At the individual level, we first introduce the respondent’s ethnicity, but coded according to whether the individual’s indigenous group had a tradition of cohabitation or not. This produces 5 categories, ranging from not belonging to an indigenous population to being a member of the group with a history of a high prevalence of cohabitation (40+ percent in 1930 and/or 1970). The group with “unknown/unspecified ethnicity” is also identified. The next variable is the respondent’s level of education in 4 categories ranging from less than primary to completed university. The respondent’s religion is next, with 5 categories: Catholic, Protestant, other religion, no religion and unknown. Finally, we also have some information about the respondent’s migratory status, with a two-way classification as being born in the state as opposed to being born out of state.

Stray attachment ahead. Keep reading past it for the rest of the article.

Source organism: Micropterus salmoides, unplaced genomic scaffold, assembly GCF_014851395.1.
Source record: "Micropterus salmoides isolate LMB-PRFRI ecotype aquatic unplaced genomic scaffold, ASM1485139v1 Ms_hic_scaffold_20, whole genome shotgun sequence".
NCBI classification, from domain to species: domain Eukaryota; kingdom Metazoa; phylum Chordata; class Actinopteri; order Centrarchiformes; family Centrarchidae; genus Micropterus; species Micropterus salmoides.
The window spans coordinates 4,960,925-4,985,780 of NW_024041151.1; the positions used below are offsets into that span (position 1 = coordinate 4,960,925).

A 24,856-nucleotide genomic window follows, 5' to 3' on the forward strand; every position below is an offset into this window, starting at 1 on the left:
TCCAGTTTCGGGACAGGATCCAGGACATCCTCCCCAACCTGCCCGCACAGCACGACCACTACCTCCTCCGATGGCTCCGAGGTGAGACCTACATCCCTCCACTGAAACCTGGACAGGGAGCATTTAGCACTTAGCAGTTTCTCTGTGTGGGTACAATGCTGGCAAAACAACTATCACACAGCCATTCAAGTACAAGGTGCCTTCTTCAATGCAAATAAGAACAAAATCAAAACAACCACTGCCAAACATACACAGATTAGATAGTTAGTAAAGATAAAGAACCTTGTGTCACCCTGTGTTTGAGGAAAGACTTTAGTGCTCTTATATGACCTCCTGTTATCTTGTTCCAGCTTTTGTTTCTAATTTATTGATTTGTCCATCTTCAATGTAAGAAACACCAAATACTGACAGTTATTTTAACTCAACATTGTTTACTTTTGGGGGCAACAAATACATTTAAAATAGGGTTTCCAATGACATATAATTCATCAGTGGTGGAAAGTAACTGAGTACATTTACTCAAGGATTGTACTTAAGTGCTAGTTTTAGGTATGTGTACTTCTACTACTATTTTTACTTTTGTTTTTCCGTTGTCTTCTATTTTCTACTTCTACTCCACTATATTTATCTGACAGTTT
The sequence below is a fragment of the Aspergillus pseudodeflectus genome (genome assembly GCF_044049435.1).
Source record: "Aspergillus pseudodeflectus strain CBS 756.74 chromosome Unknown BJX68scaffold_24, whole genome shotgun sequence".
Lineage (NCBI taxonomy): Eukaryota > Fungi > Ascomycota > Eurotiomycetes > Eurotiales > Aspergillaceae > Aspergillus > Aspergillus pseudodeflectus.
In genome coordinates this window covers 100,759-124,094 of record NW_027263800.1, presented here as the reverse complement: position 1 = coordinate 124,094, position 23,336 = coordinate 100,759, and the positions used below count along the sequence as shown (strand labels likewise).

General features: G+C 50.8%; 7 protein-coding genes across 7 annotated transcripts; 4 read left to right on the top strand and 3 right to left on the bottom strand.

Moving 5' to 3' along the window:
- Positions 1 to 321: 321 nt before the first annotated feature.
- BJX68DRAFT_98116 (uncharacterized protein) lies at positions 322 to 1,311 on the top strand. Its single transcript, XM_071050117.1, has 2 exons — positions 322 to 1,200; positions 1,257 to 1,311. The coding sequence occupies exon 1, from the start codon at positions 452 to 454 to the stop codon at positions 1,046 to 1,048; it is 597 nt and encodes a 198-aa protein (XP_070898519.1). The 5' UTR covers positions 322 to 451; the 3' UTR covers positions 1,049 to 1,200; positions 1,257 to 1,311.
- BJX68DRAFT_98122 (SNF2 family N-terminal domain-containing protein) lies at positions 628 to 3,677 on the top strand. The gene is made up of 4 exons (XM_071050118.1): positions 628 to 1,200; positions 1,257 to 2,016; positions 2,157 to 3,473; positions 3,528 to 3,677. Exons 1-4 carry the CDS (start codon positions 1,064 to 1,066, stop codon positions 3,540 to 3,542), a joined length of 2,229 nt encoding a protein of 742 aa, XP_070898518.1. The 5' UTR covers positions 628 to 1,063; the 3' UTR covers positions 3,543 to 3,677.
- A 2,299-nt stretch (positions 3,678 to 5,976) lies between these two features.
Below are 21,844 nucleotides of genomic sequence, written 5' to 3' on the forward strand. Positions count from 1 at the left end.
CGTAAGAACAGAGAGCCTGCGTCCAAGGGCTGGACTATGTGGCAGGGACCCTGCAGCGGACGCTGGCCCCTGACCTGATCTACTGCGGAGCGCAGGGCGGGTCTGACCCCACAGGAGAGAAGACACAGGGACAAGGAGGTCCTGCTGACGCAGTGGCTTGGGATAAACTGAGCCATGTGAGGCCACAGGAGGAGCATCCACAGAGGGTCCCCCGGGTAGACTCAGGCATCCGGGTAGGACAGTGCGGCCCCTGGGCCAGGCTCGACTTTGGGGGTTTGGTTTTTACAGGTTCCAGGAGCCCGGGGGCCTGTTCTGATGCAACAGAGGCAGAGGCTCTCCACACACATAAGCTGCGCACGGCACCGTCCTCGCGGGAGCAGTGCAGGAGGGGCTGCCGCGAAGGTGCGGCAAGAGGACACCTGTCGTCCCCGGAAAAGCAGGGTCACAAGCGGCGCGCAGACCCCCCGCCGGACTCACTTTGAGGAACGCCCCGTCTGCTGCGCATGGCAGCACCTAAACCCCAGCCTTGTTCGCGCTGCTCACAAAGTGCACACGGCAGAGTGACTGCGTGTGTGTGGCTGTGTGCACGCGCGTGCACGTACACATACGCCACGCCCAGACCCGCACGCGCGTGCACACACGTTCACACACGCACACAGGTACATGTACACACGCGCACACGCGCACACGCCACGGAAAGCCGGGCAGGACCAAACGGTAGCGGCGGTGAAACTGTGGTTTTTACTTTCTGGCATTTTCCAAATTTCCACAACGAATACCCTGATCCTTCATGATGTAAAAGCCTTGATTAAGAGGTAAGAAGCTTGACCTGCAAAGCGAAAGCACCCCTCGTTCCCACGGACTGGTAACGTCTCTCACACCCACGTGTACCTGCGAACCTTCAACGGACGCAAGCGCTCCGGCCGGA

At the level of municipalities, we use four contextual variables. The first one measures the local degree of religiosity versus secularization, by looking at the frequencies of religious marriages (religious only plus civil and religious marriages) in the municipality, and then using the quartiles of this distribution as categories. The second contextual variable classifies the municipalities depending on their percentage of indigenous people belonging to the groups with a history of high levels of cohabitation. We obtain three groups: municipalities without indigenous people, with less, and with more than the median percentage cohabitation in 1930–1970. The third contextual variable is the Permanyer composite Human Development Index adapted for the Mexican municipalities (HDI-M). In this version, the HDI-M corresponds to the “wealth dimension” (building materials and assets in householdsFootnote 9) and captures the degree of development of the material living conditions.Footnote 10 Finally, the educational level of the municipality is introduced via the percentage of its population with full secondary education or more. The quartiles of this distribution define the categories used in the tables.Footnote 11